And that’s exactly what this clean energy manufacturing initiative will help us do. It will help close the clean energy gap that’s grown between America and other nations. Through this initiative, we’re awarding $2.3 billion in tax credits for American manufacturers of clean energy technologies — companies that build wind turbines, and produce solar panels, and assemble cutting edge batteries. The initiative we’re outlining today will likely generate 17,000 jobs, and the roughly $5 billion more that we’ll leverage in the private sector investments could help create tens of thousands of additional jobs.
At the same time, this initiative will give a much-needed boost to our manufacturing sector by building new plants or upgrading old ones. And we’ll take an important step toward meeting the goal I’ve set of doubling the amount of renewable power we use in the next three years with wind turbines and solar panels built right here in the U.S. of A. Put simply, this initiative is good for middle-class families. It is good for our security. It’s good for our planet.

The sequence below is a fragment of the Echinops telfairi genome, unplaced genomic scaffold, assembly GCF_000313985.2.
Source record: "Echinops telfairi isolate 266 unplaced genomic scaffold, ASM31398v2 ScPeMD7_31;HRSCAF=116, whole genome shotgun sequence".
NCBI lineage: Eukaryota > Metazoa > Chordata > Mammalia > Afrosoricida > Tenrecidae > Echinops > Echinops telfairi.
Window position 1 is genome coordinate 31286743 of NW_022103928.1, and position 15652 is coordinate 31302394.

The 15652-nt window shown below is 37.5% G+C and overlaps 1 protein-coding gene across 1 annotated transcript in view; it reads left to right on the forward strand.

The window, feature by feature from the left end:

Over 180 projects in over 40 states will receive these tax credits. And one of them is TPI Composites, Inc., which is based in Newton, Iowa — one of America’s leading wind turbine manufacturers. Because of these tax credits, TPI Composites will not only be able to expand an existing facility in Newton, they’ll not only be able to build a brand new facility in Nebraska, they’ll also be able to hire over 200 new workers. And it’s my hope that similar stories will be told in cities and towns across America because of this initiative.
In fact, this initiative has been so popular that we have far more qualified applicants than we’ve been able to fund. We received requests for roughly three times as much in funding — $7.6 billion — as we could provide. And that’s why, as part of the jobs package on which I’m urging Congress to act, I’ve called for investing another $5 billion in this program, which could put even more Americans to work right away building and equipping clean energy manufacturing facilities here in the United States.